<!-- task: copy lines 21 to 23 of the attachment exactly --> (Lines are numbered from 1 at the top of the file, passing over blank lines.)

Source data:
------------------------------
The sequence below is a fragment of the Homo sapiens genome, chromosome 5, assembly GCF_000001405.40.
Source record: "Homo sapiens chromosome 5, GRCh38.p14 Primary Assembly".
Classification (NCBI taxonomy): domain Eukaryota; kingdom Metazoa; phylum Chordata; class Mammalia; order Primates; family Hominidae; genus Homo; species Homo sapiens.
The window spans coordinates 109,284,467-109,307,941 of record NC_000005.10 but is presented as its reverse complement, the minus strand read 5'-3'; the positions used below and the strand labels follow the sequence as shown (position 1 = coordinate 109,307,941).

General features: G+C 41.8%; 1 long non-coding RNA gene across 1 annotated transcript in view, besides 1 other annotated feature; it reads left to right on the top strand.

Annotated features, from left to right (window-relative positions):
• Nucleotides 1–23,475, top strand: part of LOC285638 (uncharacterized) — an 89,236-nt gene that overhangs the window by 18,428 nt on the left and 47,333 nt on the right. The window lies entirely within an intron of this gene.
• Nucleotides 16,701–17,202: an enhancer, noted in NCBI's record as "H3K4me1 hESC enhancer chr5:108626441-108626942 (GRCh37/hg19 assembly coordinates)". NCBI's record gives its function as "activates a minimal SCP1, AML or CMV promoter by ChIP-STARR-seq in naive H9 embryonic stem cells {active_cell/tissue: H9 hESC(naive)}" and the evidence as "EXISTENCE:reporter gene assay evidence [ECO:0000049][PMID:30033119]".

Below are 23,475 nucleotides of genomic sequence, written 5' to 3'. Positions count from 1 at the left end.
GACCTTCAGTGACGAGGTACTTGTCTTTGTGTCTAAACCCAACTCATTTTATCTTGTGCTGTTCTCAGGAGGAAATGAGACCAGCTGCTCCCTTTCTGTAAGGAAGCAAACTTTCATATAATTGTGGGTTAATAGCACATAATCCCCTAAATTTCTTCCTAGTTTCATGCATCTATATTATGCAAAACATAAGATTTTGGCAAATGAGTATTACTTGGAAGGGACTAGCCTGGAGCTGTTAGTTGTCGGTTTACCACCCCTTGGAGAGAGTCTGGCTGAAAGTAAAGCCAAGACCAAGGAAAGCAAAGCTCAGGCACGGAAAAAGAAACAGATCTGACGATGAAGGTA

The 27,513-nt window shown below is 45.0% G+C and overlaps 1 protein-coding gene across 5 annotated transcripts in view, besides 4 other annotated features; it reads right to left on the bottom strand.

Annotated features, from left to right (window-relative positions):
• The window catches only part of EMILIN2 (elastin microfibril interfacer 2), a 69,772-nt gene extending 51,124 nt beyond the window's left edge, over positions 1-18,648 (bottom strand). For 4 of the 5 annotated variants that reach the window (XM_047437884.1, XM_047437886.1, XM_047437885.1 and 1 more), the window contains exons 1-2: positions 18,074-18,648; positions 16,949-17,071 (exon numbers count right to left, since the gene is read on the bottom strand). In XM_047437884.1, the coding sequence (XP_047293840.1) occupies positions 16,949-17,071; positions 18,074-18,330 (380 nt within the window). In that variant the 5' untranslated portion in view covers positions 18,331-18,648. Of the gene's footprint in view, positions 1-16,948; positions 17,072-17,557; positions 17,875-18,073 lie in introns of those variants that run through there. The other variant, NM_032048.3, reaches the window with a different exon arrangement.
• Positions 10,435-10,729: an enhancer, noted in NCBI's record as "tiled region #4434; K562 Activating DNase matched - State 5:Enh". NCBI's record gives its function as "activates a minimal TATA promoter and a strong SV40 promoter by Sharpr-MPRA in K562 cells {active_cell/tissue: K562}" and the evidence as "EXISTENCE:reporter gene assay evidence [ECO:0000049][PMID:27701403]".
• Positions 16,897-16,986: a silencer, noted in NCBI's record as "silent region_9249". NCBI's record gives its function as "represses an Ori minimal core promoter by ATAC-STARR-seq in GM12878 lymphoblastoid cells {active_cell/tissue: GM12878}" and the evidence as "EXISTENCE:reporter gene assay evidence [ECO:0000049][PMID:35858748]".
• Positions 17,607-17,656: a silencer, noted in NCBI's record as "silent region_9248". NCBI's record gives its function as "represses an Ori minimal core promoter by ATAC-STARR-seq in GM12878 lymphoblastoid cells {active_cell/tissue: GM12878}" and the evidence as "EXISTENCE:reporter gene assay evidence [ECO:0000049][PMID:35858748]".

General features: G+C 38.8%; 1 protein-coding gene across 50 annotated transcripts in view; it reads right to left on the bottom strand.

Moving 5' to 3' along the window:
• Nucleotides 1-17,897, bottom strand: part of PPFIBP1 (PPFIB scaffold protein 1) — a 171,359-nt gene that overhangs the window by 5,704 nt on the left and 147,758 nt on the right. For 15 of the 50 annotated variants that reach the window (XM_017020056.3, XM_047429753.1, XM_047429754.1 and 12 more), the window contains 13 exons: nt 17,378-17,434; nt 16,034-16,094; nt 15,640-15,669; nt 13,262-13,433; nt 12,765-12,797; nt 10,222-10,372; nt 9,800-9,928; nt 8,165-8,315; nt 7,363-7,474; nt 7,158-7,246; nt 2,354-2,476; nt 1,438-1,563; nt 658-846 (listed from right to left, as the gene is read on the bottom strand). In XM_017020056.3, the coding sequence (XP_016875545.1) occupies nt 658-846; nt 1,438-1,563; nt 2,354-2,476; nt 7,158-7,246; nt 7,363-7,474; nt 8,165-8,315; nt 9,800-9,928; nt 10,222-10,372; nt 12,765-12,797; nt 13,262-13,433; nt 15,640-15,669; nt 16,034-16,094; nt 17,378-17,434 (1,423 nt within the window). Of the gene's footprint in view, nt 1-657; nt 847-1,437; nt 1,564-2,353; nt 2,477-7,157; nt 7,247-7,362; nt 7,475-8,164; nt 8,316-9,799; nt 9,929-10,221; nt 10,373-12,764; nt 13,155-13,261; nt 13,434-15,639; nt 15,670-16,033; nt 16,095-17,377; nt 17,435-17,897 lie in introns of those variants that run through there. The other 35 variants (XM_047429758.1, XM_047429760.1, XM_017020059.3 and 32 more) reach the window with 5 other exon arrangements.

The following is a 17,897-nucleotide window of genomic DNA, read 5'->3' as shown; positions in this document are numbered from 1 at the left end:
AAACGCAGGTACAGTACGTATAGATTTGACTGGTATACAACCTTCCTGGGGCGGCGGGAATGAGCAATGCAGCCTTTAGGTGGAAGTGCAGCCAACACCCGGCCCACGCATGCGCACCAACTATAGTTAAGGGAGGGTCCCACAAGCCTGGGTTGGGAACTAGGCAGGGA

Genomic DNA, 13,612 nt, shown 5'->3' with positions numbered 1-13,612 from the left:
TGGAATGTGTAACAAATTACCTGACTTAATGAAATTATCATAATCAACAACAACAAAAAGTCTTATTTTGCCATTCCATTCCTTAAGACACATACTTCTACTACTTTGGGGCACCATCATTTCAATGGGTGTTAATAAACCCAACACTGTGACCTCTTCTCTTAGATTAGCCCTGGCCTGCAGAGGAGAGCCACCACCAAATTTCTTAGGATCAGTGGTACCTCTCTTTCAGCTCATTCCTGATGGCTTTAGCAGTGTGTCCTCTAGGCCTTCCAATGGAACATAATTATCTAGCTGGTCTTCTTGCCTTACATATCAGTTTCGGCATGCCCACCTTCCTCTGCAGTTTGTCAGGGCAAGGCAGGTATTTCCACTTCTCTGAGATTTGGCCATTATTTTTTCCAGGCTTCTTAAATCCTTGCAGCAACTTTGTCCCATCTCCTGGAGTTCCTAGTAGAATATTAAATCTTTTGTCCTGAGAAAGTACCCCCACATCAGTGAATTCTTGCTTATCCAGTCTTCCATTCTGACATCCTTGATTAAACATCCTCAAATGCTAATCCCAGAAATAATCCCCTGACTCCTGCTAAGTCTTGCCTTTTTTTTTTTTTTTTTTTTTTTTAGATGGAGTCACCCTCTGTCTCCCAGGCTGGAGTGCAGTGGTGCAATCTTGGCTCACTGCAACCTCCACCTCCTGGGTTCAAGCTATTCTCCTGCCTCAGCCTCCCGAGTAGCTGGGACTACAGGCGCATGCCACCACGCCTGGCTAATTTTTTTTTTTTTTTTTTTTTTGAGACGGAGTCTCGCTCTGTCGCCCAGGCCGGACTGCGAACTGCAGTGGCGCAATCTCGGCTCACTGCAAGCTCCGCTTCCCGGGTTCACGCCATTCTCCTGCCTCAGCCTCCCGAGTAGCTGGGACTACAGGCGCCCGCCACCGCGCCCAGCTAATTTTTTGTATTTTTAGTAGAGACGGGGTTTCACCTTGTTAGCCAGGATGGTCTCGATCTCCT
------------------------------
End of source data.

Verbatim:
AAACGCAGGTACAGTACGTATAGATTTGACTGGTATACAACCTTCCTGGGGCGGCGGGAATGAGCAATGCAGCCTTTAGGTGGAAGTGCAGCCAACACCCGGCCCACGCATGCGCACCAACTATAGTTAAGGGAGGGTCCCACAAGCCTGGGTTGGGAACTAGGCAGGGA

Genomic DNA, 13,612 nt, shown 5'->3' with positions numbered 1-13,612 from the left:
TGGAATGTGTAACAAATTACCTGACTTAATGAAATTATCATAATCAACAACAACAAAAAGTCTTATTTTGCCATTCCATTCCTTAAGACACATACTTCTACTACTTTGGGGCACCATCATTTCAATGGGTGTTAATAAACCCAACACTGTGACCTCTTCTCTTAGATTAGCCCTGGCCTGCAGAGGAGAGCCACCACCAAATTTCTTAGGATCAGTGGTACCTCTCTTTCAGCTCATTCCTGATGGCTTTAGCAGTGTGTCCTCTAGGCCTTCCAATGGAACATAATTATCTAGCTGGTCTTCTTGCCTTACATATCAGTTTCGGCATGCCCACCTTCCTCTGCAGTTTGTCAGGGCAAGGCAGGTATTTCCACTTCTCTGAGATTTGGCCATTATTTTTTCCAGGCTTCTTAAATCCTTGCAGCAACTTTGTCCCATCTCCTGGAGTTCCTAGTAGAATATTAAATCTTTTGTCCTGAGAAAGTACCCCCACATCAGTGAATTCTTGCTTATCCAGTCTTCCATTCTGACATCCTTGATTAAACATCCTCAAATGCTAATCCCAGAAATAATCCCCTGACTCCTGCTAAGTCTTGCCTTTTTTTTTTTTTTTTTTTTTTTTAGATGGAGTCACCCTCTGTCTCCCAGGCTGGAGTGCAGTGGTGCAATCTTGGCTCACTGCAACCTCCACCTCCTGGGTTCAAGCTATTCTCCTGCCTCAGCCTCCCGAGTAGCTGGGACTACAGGCGCATGCCACCACGCCTGGCTAATTTTTTTTTTTTTTTTTTTTTTGAGACGGAGTCTCGCTCTGTCGCCCAGGCCGGACTGCGAACTGCAGTGGCGCAATCTCGGCTCACTGCAAGCTCCGCTTCCCGGGTTCACGCCATTCTCCTGCCTCAGCCTCCCGAGTAGCTGGGACTACAGGCGCCCGCCACCGCGCCCAGCTAATTTTTTGTATTTTTAGTAGAGACGGGGTTTCACCTTGTTAGCCAGGATGGTCTCGATCTCCT